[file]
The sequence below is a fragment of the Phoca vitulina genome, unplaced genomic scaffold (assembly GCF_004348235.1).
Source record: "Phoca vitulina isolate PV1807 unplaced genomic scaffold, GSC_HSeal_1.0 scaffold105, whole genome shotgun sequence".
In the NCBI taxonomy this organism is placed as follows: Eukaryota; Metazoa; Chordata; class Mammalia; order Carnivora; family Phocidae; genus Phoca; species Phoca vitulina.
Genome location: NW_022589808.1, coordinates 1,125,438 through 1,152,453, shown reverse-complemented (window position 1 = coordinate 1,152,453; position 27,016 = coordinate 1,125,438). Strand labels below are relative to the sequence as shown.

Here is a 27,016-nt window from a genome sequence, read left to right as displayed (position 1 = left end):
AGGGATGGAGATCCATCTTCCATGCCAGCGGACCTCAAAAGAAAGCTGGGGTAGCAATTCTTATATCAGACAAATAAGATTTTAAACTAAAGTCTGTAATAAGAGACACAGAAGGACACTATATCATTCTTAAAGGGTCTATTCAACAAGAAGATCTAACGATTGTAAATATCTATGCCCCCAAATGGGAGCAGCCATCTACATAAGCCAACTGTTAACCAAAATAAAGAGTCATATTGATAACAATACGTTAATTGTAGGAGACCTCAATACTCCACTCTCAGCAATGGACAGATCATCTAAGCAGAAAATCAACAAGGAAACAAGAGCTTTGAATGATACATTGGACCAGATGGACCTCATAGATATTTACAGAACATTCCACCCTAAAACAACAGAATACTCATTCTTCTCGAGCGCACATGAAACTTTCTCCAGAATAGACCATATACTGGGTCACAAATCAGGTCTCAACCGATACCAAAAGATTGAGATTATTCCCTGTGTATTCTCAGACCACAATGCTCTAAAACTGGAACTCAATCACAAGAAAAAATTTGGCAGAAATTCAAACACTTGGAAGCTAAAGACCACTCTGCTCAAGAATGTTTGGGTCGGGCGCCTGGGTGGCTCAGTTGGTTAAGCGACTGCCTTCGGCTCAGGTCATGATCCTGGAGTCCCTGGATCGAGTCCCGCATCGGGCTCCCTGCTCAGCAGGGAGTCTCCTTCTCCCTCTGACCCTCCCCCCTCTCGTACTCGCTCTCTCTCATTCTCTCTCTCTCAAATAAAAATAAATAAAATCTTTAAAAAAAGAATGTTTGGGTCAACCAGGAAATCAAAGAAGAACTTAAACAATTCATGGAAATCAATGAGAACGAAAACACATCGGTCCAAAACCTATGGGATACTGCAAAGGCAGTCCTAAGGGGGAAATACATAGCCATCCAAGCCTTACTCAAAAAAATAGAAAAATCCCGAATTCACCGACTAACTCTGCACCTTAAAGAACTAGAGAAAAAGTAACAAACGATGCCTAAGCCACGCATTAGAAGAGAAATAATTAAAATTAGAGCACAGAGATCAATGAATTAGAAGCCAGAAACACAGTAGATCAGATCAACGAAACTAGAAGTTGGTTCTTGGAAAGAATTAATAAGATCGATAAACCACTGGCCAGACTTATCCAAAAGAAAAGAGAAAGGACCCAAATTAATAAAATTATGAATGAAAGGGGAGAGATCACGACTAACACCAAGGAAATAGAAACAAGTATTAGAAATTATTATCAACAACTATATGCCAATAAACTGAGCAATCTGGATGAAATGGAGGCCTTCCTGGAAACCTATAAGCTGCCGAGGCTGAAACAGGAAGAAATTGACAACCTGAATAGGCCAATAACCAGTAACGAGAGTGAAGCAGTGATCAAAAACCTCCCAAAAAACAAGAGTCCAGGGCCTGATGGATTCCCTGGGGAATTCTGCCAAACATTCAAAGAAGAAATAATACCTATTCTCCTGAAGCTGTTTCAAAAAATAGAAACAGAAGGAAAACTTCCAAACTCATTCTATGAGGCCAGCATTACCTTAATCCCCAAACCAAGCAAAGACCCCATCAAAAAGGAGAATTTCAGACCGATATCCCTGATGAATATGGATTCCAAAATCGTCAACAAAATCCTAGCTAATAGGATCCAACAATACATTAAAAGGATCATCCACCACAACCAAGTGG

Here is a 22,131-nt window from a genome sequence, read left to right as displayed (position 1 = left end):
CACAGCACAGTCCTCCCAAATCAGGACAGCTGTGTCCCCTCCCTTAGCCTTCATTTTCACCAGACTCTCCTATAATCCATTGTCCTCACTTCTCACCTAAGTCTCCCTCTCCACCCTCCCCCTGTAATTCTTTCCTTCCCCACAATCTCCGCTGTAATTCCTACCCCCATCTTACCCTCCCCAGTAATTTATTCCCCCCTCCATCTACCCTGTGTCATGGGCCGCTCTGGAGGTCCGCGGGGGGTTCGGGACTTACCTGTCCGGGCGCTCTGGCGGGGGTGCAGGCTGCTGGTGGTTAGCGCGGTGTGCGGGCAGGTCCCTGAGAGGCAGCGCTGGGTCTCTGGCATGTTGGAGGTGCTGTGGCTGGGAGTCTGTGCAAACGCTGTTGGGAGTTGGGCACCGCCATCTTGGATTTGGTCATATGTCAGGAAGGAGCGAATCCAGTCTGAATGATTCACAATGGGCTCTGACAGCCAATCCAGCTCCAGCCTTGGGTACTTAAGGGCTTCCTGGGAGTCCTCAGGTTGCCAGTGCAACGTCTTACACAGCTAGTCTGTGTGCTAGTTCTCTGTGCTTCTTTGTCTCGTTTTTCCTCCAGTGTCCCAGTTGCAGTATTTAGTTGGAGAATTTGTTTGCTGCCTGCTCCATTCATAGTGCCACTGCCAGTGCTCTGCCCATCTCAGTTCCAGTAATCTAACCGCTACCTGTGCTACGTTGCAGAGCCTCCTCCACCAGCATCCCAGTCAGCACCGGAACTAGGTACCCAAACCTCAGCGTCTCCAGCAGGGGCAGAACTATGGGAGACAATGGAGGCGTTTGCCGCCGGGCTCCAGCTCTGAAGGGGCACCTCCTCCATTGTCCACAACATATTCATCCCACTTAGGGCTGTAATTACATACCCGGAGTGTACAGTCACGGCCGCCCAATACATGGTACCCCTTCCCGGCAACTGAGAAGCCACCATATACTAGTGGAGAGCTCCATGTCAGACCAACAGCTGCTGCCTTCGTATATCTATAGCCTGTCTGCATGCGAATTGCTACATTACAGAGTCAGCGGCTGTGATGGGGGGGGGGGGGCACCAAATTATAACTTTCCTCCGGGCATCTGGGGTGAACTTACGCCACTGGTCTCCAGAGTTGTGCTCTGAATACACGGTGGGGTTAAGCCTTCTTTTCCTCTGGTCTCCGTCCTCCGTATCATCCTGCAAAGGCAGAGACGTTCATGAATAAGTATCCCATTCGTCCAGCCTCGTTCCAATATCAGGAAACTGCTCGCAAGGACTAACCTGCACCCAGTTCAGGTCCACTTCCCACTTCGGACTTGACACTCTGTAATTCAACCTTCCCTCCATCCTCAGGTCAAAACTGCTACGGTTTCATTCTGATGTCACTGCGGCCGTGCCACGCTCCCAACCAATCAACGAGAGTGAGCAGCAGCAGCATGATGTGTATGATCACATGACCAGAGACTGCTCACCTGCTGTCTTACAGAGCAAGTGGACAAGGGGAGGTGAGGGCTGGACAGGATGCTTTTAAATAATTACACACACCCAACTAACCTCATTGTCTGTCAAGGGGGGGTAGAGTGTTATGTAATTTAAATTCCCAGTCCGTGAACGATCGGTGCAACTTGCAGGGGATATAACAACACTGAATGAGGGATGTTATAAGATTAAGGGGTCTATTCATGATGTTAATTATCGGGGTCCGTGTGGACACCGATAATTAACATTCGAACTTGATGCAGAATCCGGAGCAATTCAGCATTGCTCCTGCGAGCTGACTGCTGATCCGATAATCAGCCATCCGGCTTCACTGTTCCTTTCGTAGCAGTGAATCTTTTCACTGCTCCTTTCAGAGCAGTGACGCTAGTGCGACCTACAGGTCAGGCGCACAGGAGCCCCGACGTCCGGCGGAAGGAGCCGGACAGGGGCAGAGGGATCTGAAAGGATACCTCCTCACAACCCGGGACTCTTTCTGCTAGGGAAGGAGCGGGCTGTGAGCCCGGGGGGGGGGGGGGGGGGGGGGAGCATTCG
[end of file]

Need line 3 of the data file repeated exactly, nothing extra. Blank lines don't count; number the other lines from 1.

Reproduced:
In the NCBI taxonomy this organism is placed as follows: Eukaryota; Metazoa; Chordata; class Mammalia; order Carnivora; family Phocidae; genus Phoca; species Phoca vitulina.